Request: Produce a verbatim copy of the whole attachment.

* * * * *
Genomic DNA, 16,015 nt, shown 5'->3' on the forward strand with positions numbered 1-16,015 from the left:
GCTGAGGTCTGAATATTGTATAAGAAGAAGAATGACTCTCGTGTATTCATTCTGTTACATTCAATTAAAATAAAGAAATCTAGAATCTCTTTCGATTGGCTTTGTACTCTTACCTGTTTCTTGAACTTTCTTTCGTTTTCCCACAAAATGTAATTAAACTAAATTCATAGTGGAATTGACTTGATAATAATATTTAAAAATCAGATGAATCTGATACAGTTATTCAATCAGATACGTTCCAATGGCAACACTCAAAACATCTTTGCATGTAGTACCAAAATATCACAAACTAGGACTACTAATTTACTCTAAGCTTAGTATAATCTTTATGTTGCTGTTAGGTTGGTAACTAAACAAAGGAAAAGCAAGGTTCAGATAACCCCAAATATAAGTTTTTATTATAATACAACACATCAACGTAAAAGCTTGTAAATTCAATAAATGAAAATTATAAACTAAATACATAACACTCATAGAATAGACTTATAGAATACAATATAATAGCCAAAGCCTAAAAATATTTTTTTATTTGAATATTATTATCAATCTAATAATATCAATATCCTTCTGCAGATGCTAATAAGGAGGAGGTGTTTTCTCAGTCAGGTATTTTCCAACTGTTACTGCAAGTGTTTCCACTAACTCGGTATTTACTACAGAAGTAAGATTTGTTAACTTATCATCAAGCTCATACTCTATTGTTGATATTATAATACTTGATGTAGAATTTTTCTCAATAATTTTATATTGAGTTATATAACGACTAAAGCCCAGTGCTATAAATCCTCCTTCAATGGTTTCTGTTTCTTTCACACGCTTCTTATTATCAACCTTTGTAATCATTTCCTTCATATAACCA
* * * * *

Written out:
Genomic DNA, 16,015 nt, shown 5'->3' on the forward strand with positions numbered 1-16,015 from the left:
GCTGAGGTCTGAATATTGTATAAGAAGAAGAATGACTCTCGTGTATTCATTCTGTTACATTCAATTAAAATAAAGAAATCTAGAATCTCTTTCGATTGGCTTTGTACTCTTACCTGTTTCTTGAACTTTCTTTCGTTTTCCCACAAAATGTAATTAAACTAAATTCATAGTGGAATTGACTTGATAATAATATTTAAAAATCAGATGAATCTGATACAGTTATTCAATCAGATACGTTCCAATGGCAACACTCAAAACATCTTTGCATGTAGTACCAAAATATCACAAACTAGGACTACTAATTTACTCTAAGCTTAGTATAATCTTTATGTTGCTGTTAGGTTGGTAACTAAACAAAGGAAAAGCAAGGTTCAGATAACCCCAAATATAAGTTTTTATTATAATACAACACATCAACGTAAAAGCTTGTAAATTCAATAAATGAAAATTATAAACTAAATACATAACACTCATAGAATAGACTTATAGAATACAATATAATAGCCAAAGCCTAAAAATATTTTTTTATTTGAATATTATTATCAATCTAATAATATCAATATCCTTCTGCAGATGCTAATAAGGAGGAGGTGTTTTCTCAGTCAGGTATTTTCCAACTGTTACTGCAAGTGTTTCCACTAACTCGGTATTTACTACAGAAGTAAGATTTGTTAACTTATCATCAAGCTCATACTCTATTGTTGATATTATAATACTTGATGTAGAATTTTTCTCAATAATTTTATATTGAGTTATATAACGACTAAAGCCCAGTGCTATAAATCCTCCTTCAATGGTTTCTGTTTCTTTCACACGCTTCTTATTATCAACCTTTGTAATCATTTCCTTCATATAACCA